Huw Evans, director-general of the ABI, welcomed a halt to the bill’s passage if it allowed the government to roll the whiplash reforms in with plans to change the discount rate calculation method, currently out for consultation.
‘The task now is to win the argument for both issues to be dealt with as a priority in the new parliament so there are no major delays to much needed reform,’ Evans remarked. ‘Issues like the increased cost of insurance for motorists and businesses and the £6bn bill for the NHS are not going to go away, so the incentives for a new government to act promptly are there.’
Elsewhere, the Criminal Finances Bill looks set to be pushed through, while the Children and Social Work Bill requires royal assent during wash-up to survive dissolution. The election has also impacted the House of Commons Public Accounts Committee inquiry into child maintenance, which despite being scheduled to begin on 26 April, has now been shelved.
Jane Robey, chief executive of National Family Mediation, said: ‘We are naturally disappointed that a great deal of important government work in the field of family law is again being kicked into the long grass. It looks likely that, whatever the outcome of the election, there will be changes in ministerial positions which tends to make it hard for new ministers to speedily pick up the thread of work that’s been developed in the recent past, lengthening delays to change.’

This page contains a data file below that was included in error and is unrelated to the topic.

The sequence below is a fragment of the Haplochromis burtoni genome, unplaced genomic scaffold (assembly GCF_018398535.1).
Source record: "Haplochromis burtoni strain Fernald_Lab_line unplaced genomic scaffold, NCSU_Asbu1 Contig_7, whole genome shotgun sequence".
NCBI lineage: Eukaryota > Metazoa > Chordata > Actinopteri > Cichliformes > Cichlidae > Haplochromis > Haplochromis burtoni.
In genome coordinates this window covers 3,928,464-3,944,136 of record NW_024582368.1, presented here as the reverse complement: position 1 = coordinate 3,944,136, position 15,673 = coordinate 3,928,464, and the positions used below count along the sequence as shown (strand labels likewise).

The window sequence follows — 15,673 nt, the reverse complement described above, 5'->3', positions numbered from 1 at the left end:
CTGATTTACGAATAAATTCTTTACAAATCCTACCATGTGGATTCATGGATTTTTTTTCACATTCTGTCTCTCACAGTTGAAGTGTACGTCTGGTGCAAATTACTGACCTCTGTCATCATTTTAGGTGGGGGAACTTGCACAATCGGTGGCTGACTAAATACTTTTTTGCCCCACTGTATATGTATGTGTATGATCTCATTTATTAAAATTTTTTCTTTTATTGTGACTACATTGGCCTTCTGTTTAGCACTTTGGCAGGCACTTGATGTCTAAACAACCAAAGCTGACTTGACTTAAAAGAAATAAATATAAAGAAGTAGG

With all political parties polishing their manifestos for publication, it has been reported that the Conservatives will campaign on ending EU free movement and withdrawing Britain from the single market and the European Court of Justice. There is no word yet on the prime minister’s stance on human rights, but speculation has already begun.
‘The huge issue for human rights is whether Theresa May will campaign on a platform of leaving the European Convention on Human Rights,’ commented 1 Crown Office Row barrister Adam Wagner.
‘Important to remember that it is Theresa May and chief of staff Nick Timothy’s long held view that [the] UK [is] better out of ECHR. If Tories going get a large majority from this election (which is possible) then this is the time to take UK out of ECHR too. Also important that ECHR withdrawal may be quite popular policy with public, on current levels of support for “European” human rights.’
Barrister and director of Liberty Martha Spurrier has urged all parties to commit to protecting our Human Rights Act and maintaining the UK’s membership of the ECHR.
‘Human rights are not a commodity to be negotiated away – be it our membership of the convention, our Human Rights Act, or the rights currently protected by the European Union legal framework,’ she said. ‘We call on all parties to use this opportunity – show the people we can trust you with our human rights.’
John van der Luit-Drummond is deputy editor of Solicitors Journal